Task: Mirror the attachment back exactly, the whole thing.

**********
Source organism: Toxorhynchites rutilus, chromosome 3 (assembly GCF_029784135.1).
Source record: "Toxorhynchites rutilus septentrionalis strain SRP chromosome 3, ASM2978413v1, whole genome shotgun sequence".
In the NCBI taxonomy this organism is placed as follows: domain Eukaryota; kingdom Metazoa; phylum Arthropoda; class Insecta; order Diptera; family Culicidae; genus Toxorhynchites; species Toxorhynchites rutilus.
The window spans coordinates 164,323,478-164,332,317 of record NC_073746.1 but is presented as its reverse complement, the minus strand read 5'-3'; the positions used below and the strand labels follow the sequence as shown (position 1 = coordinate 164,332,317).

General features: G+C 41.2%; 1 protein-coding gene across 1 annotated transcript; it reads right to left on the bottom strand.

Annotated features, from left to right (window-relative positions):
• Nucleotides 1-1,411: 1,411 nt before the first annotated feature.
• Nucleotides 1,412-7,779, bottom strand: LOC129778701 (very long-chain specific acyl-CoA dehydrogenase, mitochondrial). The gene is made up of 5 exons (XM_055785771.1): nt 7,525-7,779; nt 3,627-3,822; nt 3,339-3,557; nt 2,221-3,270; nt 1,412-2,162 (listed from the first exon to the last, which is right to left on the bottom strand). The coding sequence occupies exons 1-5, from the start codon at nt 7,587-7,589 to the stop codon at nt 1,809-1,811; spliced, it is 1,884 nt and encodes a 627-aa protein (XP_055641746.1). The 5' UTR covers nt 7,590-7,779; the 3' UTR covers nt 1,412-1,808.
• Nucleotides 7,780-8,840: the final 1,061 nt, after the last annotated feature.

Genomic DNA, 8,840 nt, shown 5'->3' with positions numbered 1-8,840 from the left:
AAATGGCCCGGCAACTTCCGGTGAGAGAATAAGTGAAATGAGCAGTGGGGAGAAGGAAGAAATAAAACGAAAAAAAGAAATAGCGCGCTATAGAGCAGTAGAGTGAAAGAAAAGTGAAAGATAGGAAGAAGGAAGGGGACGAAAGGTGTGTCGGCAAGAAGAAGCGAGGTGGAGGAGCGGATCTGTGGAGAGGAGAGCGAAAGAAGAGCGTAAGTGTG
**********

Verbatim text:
Source organism: Toxorhynchites rutilus, chromosome 3 (assembly GCF_029784135.1).
Source record: "Toxorhynchites rutilus septentrionalis strain SRP chromosome 3, ASM2978413v1, whole genome shotgun sequence".
In the NCBI taxonomy this organism is placed as follows: domain Eukaryota; kingdom Metazoa; phylum Arthropoda; class Insecta; order Diptera; family Culicidae; genus Toxorhynchites; species Toxorhynchites rutilus.
The window spans coordinates 164,323,478-164,332,317 of record NC_073746.1 but is presented as its reverse complement, the minus strand read 5'-3'; the positions used below and the strand labels follow the sequence as shown (position 1 = coordinate 164,332,317).

General features: G+C 41.2%; 1 protein-coding gene across 1 annotated transcript; it reads right to left on the bottom strand.

Annotated features, from left to right (window-relative positions):
• Nucleotides 1-1,411: 1,411 nt before the first annotated feature.
• Nucleotides 1,412-7,779, bottom strand: LOC129778701 (very long-chain specific acyl-CoA dehydrogenase, mitochondrial). The gene is made up of 5 exons (XM_055785771.1): nt 7,525-7,779; nt 3,627-3,822; nt 3,339-3,557; nt 2,221-3,270; nt 1,412-2,162 (listed from the first exon to the last, which is right to left on the bottom strand). The coding sequence occupies exons 1-5, from the start codon at nt 7,587-7,589 to the stop codon at nt 1,809-1,811; spliced, it is 1,884 nt and encodes a 627-aa protein (XP_055641746.1). The 5' UTR covers nt 7,590-7,779; the 3' UTR covers nt 1,412-1,808.
• Nucleotides 7,780-8,840: the final 1,061 nt, after the last annotated feature.

Genomic DNA, 8,840 nt, shown 5'->3' with positions numbered 1-8,840 from the left:
AAATGGCCCGGCAACTTCCGGTGAGAGAATAAGTGAAATGAGCAGTGGGGAGAAGGAAGAAATAAAACGAAAAAAAGAAATAGCGCGCTATAGAGCAGTAGAGTGAAAGAAAAGTGAAAGATAGGAAGAAGGAAGGGGACGAAAGGTGTGTCGGCAAGAAGAAGCGAGGTGGAGGAGCGGATCTGTGGAGAGGAGAGCGAAAGAAGAGCGTAAGTGTG